This is no way to end up in the hospital, people.
Falling stocks are stressing people out to the point of illness, according to a study conducted by the University of San Diego.
After combing through California hospital patient records from 1983 to 2011, Professors Joseph Engelberg and Christopher A. Parsons found an inverse correlation between losses in the stock market, and increased hospital visits.
If stocks drop 1.5% in one day, there’s a 0.26% increase in hospital visits over the next two days, according to the study.
Here’s how they figured that out:
First, we obtain admission records for every California hospital for each day from 1983 until 2011. Our proxy for the real-time psychological well being experienced by investors is the rate at which patients from a large population are admitted to hospitals, particularly for mental health conditions such as anxiety, panic disorder, or major depression.2 This measure has the benefit not only of being revealed versus self-reported, but also because it is constructed at daily intervals, facilitates causal inferences. We then form portfolios of stock returns that we think are relevant for California-based investors: 1) a broad-based market index, and 2) an index consisting only of local companies. Time series regressions tell us whether, and how quickly, the stock market impacts investor psychology.
Of course, the researchers took a look at especially bad days for the stock market, like October 17th, 1987, also known as ‘Black Monday. On that day, stocks fell almost 25% and hospital visits increased by 5%.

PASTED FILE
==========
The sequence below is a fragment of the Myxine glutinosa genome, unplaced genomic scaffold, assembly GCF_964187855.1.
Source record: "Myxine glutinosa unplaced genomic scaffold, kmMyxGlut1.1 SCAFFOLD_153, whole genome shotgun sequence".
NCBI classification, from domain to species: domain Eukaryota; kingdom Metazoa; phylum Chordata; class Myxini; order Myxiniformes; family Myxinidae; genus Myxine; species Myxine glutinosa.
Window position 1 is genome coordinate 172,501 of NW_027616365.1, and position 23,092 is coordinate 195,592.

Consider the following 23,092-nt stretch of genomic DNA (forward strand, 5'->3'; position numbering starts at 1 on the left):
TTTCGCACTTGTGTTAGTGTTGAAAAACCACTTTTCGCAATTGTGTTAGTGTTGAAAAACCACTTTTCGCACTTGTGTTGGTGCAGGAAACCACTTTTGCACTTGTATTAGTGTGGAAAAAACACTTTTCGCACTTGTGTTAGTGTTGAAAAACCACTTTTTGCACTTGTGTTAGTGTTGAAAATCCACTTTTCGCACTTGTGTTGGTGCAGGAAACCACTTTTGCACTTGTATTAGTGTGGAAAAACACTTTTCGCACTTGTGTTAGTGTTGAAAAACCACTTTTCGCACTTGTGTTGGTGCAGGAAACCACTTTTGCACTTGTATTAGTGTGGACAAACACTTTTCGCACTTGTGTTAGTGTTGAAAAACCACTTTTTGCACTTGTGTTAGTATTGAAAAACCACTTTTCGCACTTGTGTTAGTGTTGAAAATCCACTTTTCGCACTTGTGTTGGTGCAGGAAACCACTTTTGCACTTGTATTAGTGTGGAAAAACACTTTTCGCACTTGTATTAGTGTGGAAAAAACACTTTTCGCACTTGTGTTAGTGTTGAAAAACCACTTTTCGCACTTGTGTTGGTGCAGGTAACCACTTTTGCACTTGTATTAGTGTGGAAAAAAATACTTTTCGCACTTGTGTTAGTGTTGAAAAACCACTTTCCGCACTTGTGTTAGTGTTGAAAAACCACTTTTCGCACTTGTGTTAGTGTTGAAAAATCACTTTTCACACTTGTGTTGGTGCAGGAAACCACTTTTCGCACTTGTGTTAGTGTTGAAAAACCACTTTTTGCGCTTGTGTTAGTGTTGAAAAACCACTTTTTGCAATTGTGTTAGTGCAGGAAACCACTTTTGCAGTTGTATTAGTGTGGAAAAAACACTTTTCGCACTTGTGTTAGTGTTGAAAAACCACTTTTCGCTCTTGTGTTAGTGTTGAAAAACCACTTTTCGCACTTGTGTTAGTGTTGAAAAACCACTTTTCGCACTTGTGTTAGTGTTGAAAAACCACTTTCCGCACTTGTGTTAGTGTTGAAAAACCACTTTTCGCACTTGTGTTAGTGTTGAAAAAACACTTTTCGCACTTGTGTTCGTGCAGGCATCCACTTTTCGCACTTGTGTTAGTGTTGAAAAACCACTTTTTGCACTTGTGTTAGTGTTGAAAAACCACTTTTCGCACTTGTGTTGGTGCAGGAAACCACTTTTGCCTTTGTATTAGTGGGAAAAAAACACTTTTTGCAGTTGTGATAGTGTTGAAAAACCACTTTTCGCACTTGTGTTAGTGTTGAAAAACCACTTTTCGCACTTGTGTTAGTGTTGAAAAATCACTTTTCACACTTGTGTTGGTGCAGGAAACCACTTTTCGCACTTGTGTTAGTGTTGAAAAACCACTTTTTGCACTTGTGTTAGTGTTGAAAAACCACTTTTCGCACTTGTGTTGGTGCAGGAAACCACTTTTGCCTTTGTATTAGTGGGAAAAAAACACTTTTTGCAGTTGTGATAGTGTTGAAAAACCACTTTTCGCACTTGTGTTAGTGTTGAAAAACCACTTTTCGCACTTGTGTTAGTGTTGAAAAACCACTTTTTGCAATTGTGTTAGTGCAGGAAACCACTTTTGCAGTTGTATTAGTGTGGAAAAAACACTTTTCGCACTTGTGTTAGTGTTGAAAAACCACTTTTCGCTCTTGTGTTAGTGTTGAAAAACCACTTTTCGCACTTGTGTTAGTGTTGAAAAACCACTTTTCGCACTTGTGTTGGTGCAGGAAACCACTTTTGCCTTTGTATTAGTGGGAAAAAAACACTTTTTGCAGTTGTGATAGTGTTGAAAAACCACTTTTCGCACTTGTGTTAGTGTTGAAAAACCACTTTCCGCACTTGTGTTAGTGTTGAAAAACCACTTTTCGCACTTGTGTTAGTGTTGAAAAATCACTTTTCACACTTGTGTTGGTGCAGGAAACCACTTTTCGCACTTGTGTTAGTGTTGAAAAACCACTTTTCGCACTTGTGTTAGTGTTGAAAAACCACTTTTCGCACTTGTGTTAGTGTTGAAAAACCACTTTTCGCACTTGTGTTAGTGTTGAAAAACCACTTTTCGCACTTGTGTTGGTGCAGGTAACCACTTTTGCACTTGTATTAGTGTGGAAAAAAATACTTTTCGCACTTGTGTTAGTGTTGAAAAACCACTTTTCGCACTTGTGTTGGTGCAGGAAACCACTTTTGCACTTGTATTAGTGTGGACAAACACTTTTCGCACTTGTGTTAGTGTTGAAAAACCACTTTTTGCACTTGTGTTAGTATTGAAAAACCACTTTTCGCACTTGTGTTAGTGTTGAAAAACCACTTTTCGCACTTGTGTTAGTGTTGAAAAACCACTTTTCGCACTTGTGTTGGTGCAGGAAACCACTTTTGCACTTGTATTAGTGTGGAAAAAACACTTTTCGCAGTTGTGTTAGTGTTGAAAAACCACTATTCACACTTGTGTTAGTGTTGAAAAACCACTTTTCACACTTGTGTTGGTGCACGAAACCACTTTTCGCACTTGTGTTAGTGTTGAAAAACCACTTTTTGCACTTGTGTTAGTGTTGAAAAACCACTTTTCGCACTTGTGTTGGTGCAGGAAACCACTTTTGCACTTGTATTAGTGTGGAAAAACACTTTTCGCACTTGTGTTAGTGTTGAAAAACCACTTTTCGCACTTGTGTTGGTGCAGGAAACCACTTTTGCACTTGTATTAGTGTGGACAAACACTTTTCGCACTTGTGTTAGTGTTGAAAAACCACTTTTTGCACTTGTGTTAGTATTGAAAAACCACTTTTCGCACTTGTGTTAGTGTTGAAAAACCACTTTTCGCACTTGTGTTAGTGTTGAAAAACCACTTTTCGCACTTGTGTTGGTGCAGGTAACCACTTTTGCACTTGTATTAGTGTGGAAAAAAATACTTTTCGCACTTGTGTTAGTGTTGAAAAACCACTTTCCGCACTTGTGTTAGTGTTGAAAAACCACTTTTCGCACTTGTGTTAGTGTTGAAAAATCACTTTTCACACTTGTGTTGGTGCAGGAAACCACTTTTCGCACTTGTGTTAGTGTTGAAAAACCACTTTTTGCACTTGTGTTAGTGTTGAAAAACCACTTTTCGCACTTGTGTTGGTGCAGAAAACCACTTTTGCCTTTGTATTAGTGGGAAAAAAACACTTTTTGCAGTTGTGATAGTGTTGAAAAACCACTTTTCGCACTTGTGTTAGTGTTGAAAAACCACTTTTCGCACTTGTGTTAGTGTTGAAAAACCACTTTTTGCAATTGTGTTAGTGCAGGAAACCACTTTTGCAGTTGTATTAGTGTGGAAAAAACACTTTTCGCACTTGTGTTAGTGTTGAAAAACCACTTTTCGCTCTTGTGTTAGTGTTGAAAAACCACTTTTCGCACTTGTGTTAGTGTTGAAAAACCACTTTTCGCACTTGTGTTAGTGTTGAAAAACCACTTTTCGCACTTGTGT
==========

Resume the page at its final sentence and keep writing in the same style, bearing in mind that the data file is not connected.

Engelberg and Parsons also tried to calculate how much this stock induced stress could be costing California and the United States. They (very roughly) worked it out — considering trading days, the number of stress induced visits to the hospital, and the average cost of a visit to the hospital — to be around $US77 million for California and around $US650 million for the U.S. annually.
A few things Engelberg and Parsons drew from this that you should know. First, they conclude that investors are freaking out about what will happen to stocks in the future based on what’s happening during a given trading day.
That fear of what will happen tomorrow means that if the market goes back up, it doesn’t necessarily mean investors will feel better. They’re still traumatized from the fall down. It was like that with Black Monday hospital visits. According to the study, it didn’t matter to stressed out Californians that half of the previous day’s losses had been erased by October 20th. They were still scared sick.
The study also pointed out that it’s time “to think about the welfare implications associated with the widespread dissemination of financial information, on an almost minute-to- minute basis.”
Of course, to change that we’d have to decide to change the course of media history. There’s no going back from having mobile phones (and Bloomberg machines) equipped with Twitter and a 24 hour news cycle on television.
But do investors have to take every drop in the stock market so physically? Just because Maria Bartiromo is losing it over the fiscal cliff at 4:00 p.m EST every day does that mean investors should too? (The study actually uses the fiscal cliff situation as an example, so clearly these guys are watching financial TV like we are.)
Point is, don’t let the stock market make you sick. Try not to stress yourself out.
But if you do start to freak, deal with it like Wall Streeters have for ages — with exercise or scotch.